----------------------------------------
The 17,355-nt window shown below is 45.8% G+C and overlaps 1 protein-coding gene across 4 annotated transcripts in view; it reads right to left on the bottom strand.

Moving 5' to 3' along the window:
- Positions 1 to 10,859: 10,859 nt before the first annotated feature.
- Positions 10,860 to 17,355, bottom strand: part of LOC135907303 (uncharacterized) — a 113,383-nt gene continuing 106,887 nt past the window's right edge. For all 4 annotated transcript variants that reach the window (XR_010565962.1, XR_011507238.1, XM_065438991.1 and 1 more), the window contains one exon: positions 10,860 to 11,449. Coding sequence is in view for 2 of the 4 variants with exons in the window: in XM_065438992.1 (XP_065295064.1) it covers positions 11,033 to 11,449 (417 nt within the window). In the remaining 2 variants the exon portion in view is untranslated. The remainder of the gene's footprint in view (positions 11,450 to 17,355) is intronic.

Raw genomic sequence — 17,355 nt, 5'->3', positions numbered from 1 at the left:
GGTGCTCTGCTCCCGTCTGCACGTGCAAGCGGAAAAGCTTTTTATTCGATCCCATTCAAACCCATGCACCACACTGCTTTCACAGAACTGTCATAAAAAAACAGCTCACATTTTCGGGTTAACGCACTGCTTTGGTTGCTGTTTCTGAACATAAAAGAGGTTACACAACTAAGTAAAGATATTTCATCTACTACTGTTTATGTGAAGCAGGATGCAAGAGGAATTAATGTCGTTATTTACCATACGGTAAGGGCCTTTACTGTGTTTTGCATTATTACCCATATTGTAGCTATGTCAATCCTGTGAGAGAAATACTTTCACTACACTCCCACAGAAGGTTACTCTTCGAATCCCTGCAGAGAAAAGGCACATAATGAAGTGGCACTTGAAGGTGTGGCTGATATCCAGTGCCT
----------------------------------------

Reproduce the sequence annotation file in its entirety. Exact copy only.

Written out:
The 17,355-nt window shown below is 45.8% G+C and overlaps 1 protein-coding gene across 4 annotated transcripts in view; it reads right to left on the bottom strand.

Moving 5' to 3' along the window:
- Positions 1 to 10,859: 10,859 nt before the first annotated feature.
- Positions 10,860 to 17,355, bottom strand: part of LOC135907303 (uncharacterized) — a 113,383-nt gene continuing 106,887 nt past the window's right edge. For all 4 annotated transcript variants that reach the window (XR_010565962.1, XR_011507238.1, XM_065438991.1 and 1 more), the window contains one exon: positions 10,860 to 11,449. Coding sequence is in view for 2 of the 4 variants with exons in the window: in XM_065438992.1 (XP_065295064.1) it covers positions 11,033 to 11,449 (417 nt within the window). In the remaining 2 variants the exon portion in view is untranslated. The remainder of the gene's footprint in view (positions 11,450 to 17,355) is intronic.

Raw genomic sequence — 17,355 nt, 5'->3', positions numbered from 1 at the left:
GGTGCTCTGCTCCCGTCTGCACGTGCAAGCGGAAAAGCTTTTTATTCGATCCCATTCAAACCCATGCACCACACTGCTTTCACAGAACTGTCATAAAAAAACAGCTCACATTTTCGGGTTAACGCACTGCTTTGGTTGCTGTTTCTGAACATAAAAGAGGTTACACAACTAAGTAAAGATATTTCATCTACTACTGTTTATGTGAAGCAGGATGCAAGAGGAATTAATGTCGTTATTTACCATACGGTAAGGGCCTTTACTGTGTTTTGCATTATTACCCATATTGTAGCTATGTCAATCCTGTGAGAGAAATACTTTCACTACACTCCCACAGAAGGTTACTCTTCGAATCCCTGCAGAGAAAAGGCACATAATGAAGTGGCACTTGAAGGTGTGGCTGATATCCAGTGCCT